“What they do not say, but I hear, is that you are an untamed rogue, a gambler and chaser after women.” Her eyes held his, expression never altering a hair, and her voice stayed firm and cool, but as she spoke, her fingers stroked his other cheek. “Untamed men are often the most interesting. To talk to.” A finger outlined his lips. “An untamed rogue who travels with Aes Sedai, a ta’veren who, I think, makes them a little afraid. Uneasy, at the least. It takes a man with a strong liver to make Aes Sedai uneasy. How will you bend the Pattern in Ebou Dar, just Mat Cauthon?”
Mat’s mouth drops open, and he tries to back away, thinking that women never behave this way, no matter what his old memories try to suggest. She smiles in a predatory way (Mat’s hair tries to stand up), but then suddenly turns away just as the door opens to admit a young man who is limping slightly, and who greets Tylin as “Mother”. Tylin greets him fondly as “Beslan”, and asks how it went; Beslan tells her regretfully that “Nevin” slipped on the third pass, so Beslan accidentally killed him instead of just wounding him, and now he has to pay condolences to his widow. Tylin beams, and tells him just to be careful if the widow turns out to be the kind who wants “comforting”, for then he will have to either marry her or kill her brothers. Mat is more aghast. She introduces Beslan to Mat, and tells Beslan that Mat is ta’veren, and they should be friends and go to Swovan Night together. Mat jumps, and hastily says he’s more into rough taverns than balls, but Beslan foils this tactic by answering he likes rough taverns better anyway, and Tylin swiftly arranges for them to go to all the upcoming festivals together. Mat laughs weakly, and decides Tylin and her son are both mad.
Oh, right: this is why I love Mat.
I’m sorry, but the whole scene with him and the Aes Sedai (and Mat’s mental commentary thereof) is frickin’ hilarious and that’s all there is to it. Nobody in WOT can out-snark Mat, that’s for damn sure. Or out-bareface him, either; I wish I could sum up my reaction to his brazen insolence to Teslyn et al with something more erudite than “OH SNAP”, but, well. Sometimes, Jerry Springerese is the only way to go. Three snaps in a Z formation, girlfriend!
I always got the sense Jordan had a great deal of fun writing Mat POVs, a sense possibly influenced by how much fun I generally have reading them. Part of the reason I like ACOS so much is that I think it’s where Mat’s snark factor reached a kind of apogee point; in my opinion, he’s never been funnier, before or, sadly, since. We will touch more on this point later.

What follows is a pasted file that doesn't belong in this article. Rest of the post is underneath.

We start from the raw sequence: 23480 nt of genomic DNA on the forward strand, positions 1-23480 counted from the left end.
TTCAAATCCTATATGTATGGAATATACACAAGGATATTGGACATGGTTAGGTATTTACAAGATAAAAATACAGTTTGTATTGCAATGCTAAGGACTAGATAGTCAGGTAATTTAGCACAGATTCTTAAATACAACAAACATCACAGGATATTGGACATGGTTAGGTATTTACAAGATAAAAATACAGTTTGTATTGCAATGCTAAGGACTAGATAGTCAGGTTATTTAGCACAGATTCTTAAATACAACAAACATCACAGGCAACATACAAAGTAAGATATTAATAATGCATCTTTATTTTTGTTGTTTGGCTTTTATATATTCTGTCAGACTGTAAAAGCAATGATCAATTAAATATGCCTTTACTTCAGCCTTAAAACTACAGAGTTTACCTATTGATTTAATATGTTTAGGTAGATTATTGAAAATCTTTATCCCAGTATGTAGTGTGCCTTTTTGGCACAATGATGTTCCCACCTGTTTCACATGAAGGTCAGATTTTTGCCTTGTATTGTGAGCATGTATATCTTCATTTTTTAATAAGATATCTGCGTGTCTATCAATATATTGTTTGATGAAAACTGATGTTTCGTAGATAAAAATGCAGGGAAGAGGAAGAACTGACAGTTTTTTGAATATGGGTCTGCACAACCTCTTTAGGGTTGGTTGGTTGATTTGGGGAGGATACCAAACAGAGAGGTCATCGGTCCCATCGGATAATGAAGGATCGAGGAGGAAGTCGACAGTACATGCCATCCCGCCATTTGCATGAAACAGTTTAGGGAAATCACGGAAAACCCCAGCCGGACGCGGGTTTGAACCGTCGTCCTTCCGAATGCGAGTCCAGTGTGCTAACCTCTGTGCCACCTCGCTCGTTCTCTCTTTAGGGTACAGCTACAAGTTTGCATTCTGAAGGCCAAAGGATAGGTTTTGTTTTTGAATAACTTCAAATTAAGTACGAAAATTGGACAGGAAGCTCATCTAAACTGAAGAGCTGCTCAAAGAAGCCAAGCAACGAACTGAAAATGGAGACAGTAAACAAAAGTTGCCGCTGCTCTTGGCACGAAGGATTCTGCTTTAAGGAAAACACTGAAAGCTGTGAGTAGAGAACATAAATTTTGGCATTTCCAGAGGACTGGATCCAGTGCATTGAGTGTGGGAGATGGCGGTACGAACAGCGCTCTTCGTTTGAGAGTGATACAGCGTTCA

Something besides themelet chapters that Jordan also does a lot, and well, is letting the more in-clued reader know what is going on with the non-POV characters even when the POV character him- or herself is clueless. As here, when Mat’s observations of the “swirling undercurrents” of the Aes Sedai faceoff let us understand that Merilille is having an Aes Sedai hierarchy crisis re: Joline, even though Mat himself has no idea what’s going on. Nicely done.
Tylin: I AM NOT TALKING ABOUT THAT THING YET. It hasn’t happened yet, we’re not talking about it till it does, everybody hush. Bzzt! No talky!
In the resulting blissful lack of foreknowledge of what’s coming up, therefore, I am free to remember that this entire scene cracked my shit up the first time I read it. As much as I enjoy how much Mat sets everyone else on their ear, it’s even funnier to see the tables turned on him for once. The rake out-raked, as it were. It’s a trope that’s older than the hills (a whole set of them, really), but sometimes if it ain’t broke, you shouldn’t fix it.
(And no, I’m not telling you which tropes they are. I don’t have ten hours to waste on That Site at the moment, thank you.)
The fact that he even can be put so much out of countenance, actually, is what keeps him the proverbial lovable rogue, instead of the arrogant jerk he occasionally threatens to become. This soupçon of vulnerability is an absolutely vital component in the Lovable Rogue formula (cf. Jack Sparrow, Robin Hood, and any character Harrison Ford has ever played). It’s a volatile compound, that formula, which by its very nature is difficult to maintain, and I applaud any writer who can successfully juggle it; keeping that proportion of scoundrel to hero steady can blow up in your face, y’all!
And whatever else you want to say about Tylin, her assessment of Mat’s nature is a hell of a lot more spot-on than just about any other character’s understanding of him, including (I would say, especially including) the people who have known him his whole life. And, uh, I can’t really say I blame her for being attracted to it, either.
(Yes, I know. HASN’T HAPPENED YET. Bzzt!)
Symbolic Ring is Symbolic: I always thought it was just a leetle overly coy of Jordan to fail to identify the “two birds” on the ring as ravens until Tuon shows up, especially since Mat has had “Odin’s Stunt Double” practically tattooed on his forehead since at least TSR. Not to mention the raven imagery he already has, on his spear. Given all that, would it really have been giving that much away to just call a corvid a corvid? C’mon.
Quoth the me, Nevermore! Or, at least NoMore… of this entry. Ba dum dum! Thanks, I’ll be here all week! Well, actually I won’t, but YOU will, so have fun, and be sure to tip your waitress!